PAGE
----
Many engineers and architects have spent a larger proportion of their careers on the design side of the project lifecycle. As we evolve to using VDC methodology on an increasing number of projects, it’s important that each individual grows their understanding of what happens after design to achieve a better, more constructible design. This understanding is critical for implementation of VDC and integrating design and preconstruction services into the project delivery process.
An important part of VDC project execution is collaboration and interactive planning with the full project execution team, which is enhanced when all team members understand the roles and needs of the other stakeholders and their customers. The increased level of design (LOD) required in VDC projects also benefits greatly when we better understand how our models will be fabricated, constructed, and used in the field.
A group of individuals at SSOE looked at this need for understanding past the design phase and realized a gap in knowledge. They saw an opportunity to further educate design staff and proposed a program to gather a multi-disciplined group of individuals across SSOE’s offices to take a deeper dive into project delivery approaches as well as topics such as safety, procurement, preconstruction planning, construction, estimating, scheduling, commissioning, and start-up. As a result of this program, SSOE is implementing a staff rotation program into our construction management group, where employees will get a chance to experience the execution phases of a project, first-hand.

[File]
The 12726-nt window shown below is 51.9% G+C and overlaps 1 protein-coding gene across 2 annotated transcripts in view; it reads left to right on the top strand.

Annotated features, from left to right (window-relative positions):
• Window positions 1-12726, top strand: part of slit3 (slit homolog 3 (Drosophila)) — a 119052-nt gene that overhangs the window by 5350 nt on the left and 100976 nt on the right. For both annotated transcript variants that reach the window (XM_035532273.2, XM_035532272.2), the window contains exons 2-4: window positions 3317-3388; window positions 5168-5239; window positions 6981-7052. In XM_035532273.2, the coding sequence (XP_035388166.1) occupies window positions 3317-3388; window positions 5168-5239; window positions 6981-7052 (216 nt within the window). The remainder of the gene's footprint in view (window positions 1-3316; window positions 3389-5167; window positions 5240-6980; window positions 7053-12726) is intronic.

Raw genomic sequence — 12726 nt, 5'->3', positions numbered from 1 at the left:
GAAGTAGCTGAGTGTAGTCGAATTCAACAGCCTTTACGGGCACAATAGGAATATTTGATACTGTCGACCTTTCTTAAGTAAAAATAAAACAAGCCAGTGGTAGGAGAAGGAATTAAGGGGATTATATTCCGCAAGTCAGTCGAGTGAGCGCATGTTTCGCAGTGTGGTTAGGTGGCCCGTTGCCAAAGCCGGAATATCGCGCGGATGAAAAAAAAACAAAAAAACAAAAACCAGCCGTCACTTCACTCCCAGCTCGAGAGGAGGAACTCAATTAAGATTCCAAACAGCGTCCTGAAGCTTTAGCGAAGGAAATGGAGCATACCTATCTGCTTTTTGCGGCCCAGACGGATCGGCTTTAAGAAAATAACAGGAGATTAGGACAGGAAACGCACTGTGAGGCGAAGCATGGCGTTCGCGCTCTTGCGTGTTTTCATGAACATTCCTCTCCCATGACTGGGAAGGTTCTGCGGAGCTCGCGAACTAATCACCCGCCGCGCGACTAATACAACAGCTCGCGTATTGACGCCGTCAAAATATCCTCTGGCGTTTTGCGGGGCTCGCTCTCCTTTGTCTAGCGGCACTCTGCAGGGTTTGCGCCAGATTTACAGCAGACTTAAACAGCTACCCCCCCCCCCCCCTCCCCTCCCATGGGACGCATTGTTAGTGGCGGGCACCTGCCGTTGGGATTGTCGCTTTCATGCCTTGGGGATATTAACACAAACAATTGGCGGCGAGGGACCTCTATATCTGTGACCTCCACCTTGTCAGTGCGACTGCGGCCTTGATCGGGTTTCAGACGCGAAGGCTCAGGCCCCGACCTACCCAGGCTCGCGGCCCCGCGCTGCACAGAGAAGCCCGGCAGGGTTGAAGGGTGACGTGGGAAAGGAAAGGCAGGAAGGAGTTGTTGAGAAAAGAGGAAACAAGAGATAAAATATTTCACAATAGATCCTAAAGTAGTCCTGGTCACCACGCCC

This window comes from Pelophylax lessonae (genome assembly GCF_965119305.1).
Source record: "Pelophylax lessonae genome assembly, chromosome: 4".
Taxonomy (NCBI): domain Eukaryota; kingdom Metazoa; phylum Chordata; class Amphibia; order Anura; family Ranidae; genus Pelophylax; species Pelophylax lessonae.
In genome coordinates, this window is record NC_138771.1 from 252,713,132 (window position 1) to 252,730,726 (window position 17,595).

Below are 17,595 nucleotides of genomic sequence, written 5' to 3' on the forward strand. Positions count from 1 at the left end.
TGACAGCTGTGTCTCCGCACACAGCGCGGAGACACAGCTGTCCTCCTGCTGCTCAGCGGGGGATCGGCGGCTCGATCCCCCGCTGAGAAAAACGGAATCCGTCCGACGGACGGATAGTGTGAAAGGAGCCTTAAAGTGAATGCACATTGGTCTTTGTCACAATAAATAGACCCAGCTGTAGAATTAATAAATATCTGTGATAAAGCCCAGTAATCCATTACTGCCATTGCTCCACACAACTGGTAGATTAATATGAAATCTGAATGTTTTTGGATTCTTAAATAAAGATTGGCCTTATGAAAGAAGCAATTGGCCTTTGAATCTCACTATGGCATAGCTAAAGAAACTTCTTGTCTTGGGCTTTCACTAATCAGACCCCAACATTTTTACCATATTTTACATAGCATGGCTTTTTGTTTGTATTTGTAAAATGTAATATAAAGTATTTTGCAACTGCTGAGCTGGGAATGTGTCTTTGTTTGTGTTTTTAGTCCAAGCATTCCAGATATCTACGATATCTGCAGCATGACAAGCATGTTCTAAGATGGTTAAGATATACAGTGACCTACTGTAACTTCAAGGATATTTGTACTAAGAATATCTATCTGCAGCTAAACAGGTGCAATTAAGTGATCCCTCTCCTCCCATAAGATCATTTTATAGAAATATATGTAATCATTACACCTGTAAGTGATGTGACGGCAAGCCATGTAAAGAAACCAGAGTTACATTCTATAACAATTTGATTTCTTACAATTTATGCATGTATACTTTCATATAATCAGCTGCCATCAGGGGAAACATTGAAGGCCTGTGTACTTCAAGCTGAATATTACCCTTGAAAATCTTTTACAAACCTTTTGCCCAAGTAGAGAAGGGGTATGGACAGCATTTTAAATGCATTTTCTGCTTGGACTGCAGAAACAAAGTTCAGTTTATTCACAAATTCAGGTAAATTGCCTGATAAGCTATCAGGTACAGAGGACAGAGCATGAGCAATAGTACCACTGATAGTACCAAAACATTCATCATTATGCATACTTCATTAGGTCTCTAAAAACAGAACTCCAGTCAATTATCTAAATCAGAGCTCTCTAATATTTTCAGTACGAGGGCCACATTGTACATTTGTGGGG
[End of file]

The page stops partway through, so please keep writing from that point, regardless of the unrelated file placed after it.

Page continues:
The marshmallow challenge activity: build the tallest free standing structure in 18 minutes using only 20 sticks of spaghetti, 1 yard of tape, 1 yard of string, and 1 marshmallow. The marshmallow must be on the very top, it must stay in one piece, and you may break apart the other materials.
Why? The exercise mirrors the process of project delivery in many ways, requiring the team to work around constraints (time limit) and risks (marshmallow has to be at the top). Ultimately, it shows how collaboration, teamwork, and communication can improve overall project delivery – as opposed to the traditional method of each individual solely concentrating on their discipline’s portion of a project, then passing it off to the next.
Click below to watch the TedTalk by Tom Wujec for more on “the marshmallow challenge”.